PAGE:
Advance care planning

When faced with a life-limiting illness, some people think about what they’d like to achieve in the time they have left. Palliative care teams are experienced with helping patients and their families talk about their goals and preferences for care, and the amount of treatment they want for the cancer. This can involve difficult discussions about balancing the quality and length of life.

This process is called advance care planning. While it may be confronting, many people also find this process empowering. It can be started at any stage, whether you are feeling well or ill. It enables you to convey your preferences for your future health care if you become unable to communicate your wishes.

It’s very useful for you and your family to think about these issues before they are raised by a health professional. What matters to you most? Might you choose to have less time if it means feeling relatively well or would you want as much time as possible even if treatment would lead to unpleasant side effects? Everyone has their own individual preferences and these can change over time.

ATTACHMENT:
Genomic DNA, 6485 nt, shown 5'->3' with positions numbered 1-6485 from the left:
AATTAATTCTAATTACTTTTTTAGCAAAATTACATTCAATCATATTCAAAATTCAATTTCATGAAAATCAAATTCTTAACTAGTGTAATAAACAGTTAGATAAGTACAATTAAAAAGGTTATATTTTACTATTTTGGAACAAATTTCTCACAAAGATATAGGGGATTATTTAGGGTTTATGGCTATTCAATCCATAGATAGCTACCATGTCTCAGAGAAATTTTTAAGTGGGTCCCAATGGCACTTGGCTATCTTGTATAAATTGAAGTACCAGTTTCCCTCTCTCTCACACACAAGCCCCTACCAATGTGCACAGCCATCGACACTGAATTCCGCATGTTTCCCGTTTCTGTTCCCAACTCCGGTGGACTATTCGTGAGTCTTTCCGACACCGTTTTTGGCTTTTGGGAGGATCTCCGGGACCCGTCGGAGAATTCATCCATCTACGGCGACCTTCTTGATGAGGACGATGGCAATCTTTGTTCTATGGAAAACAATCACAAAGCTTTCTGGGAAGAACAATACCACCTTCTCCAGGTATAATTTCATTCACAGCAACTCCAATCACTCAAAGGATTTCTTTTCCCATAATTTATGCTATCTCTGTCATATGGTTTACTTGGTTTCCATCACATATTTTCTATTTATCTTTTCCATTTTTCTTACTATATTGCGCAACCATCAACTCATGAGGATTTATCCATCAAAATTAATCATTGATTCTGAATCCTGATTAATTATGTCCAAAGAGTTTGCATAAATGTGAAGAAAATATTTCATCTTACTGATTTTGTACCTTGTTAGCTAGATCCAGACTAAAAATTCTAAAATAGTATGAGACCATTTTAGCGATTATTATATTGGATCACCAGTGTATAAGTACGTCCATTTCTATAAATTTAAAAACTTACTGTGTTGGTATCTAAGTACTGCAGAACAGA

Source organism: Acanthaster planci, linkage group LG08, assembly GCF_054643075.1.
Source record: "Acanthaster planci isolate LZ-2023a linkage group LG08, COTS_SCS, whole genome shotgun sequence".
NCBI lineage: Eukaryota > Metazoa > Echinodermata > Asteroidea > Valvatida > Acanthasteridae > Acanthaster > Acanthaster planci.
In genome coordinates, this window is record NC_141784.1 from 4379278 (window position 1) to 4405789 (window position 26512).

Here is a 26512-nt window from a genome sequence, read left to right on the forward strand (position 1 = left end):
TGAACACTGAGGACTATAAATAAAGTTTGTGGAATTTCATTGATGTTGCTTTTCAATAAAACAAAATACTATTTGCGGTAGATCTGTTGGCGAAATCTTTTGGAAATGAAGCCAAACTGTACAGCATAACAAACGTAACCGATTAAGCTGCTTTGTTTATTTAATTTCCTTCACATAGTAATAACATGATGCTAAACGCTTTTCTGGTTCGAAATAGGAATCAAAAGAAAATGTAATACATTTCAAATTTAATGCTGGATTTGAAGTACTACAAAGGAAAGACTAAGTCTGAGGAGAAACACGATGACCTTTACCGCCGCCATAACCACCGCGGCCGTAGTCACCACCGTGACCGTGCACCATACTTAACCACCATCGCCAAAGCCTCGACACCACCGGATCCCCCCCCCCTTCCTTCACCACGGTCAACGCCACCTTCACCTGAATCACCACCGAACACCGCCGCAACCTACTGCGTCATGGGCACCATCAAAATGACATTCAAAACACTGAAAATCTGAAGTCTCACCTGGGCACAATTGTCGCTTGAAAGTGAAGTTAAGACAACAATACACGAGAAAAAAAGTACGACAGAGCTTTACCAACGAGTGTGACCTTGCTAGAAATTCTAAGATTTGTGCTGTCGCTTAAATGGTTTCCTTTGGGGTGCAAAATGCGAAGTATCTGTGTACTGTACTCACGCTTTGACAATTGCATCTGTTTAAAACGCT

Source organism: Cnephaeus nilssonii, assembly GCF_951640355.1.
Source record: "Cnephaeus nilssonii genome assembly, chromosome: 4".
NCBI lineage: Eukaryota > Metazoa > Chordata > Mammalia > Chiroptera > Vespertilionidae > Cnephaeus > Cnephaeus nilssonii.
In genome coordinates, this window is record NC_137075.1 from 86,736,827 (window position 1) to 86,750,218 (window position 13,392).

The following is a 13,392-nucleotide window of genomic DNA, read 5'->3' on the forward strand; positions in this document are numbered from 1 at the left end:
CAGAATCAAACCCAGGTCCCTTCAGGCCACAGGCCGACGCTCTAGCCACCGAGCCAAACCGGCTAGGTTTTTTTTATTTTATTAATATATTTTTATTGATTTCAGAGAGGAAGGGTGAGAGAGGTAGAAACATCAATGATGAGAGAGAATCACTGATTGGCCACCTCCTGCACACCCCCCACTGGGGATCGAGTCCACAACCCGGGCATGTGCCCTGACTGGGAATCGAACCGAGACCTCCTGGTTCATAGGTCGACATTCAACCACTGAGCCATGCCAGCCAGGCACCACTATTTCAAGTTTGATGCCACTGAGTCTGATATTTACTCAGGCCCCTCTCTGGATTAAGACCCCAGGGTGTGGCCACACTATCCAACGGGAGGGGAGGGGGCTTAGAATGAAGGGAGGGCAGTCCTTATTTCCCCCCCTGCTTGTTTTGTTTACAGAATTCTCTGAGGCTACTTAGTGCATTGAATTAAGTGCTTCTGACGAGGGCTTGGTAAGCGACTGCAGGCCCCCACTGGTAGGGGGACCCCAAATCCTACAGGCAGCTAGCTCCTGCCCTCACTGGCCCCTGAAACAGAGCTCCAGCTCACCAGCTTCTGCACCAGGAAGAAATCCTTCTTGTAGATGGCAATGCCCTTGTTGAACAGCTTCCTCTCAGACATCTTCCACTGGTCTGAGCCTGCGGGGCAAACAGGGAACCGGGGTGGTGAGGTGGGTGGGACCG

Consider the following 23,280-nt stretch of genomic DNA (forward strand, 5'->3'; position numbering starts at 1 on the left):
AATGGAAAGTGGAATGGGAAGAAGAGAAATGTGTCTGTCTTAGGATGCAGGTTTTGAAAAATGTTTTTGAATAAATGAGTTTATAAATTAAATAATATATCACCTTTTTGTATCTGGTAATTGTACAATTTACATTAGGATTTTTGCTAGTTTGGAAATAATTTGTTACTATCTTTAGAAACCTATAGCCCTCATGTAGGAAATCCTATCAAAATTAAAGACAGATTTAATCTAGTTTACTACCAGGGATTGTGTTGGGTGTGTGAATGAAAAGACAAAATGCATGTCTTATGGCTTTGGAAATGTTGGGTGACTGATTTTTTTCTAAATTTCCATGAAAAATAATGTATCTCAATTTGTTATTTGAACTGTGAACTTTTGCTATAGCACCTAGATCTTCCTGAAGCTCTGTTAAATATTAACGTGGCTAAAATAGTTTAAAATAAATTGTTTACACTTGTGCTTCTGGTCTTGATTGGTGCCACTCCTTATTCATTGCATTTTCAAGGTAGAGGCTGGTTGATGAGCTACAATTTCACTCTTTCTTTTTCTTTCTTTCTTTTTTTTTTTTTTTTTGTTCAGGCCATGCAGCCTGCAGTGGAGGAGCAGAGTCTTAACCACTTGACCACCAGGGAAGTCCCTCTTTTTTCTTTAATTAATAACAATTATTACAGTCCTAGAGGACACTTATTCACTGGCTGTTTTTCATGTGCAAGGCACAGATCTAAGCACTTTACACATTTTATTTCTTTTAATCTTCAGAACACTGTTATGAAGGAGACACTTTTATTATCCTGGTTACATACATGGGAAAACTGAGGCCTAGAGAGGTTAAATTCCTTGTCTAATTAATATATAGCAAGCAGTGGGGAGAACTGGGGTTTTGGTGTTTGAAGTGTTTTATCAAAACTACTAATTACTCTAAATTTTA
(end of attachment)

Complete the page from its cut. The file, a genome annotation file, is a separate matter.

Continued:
Learn more about:

Advance care planning doesn’t mean you have given up or will die soon. Your needs might change over time and it is a good idea to regularly review your plan. Palliative Care Australia has developed a discussion starter that can help you reflect on your preferences for care and talk about them with your family, carers and close friends. See dyingtotalk.org.au/discussion-starter.

Advance care directive

You can write down your treatment wishes in what is known as an advance care directive, commonly called a “living will”. Depending on where you live, it may be known by a similar term such as advanced personal plan or advance health directive. This provides a record of your preferences for doctors, family and carers to consider if you become unable to communicate or make decisions.

You can choose to revise or cancel your advance care directive.

Ask your doctor or hospital to place your directive on your medical record. You can also save it online at myhealthrecord.gov.au.


Substitute decision-maker

You can legally appoint someone to make decisions for you if at some point in the future you’re not able to make them yourself. This can include decisions about your finances, property, medical care and lifestyle. A substitute decision-maker should be someone you trust and who understands your values and wishes for future care.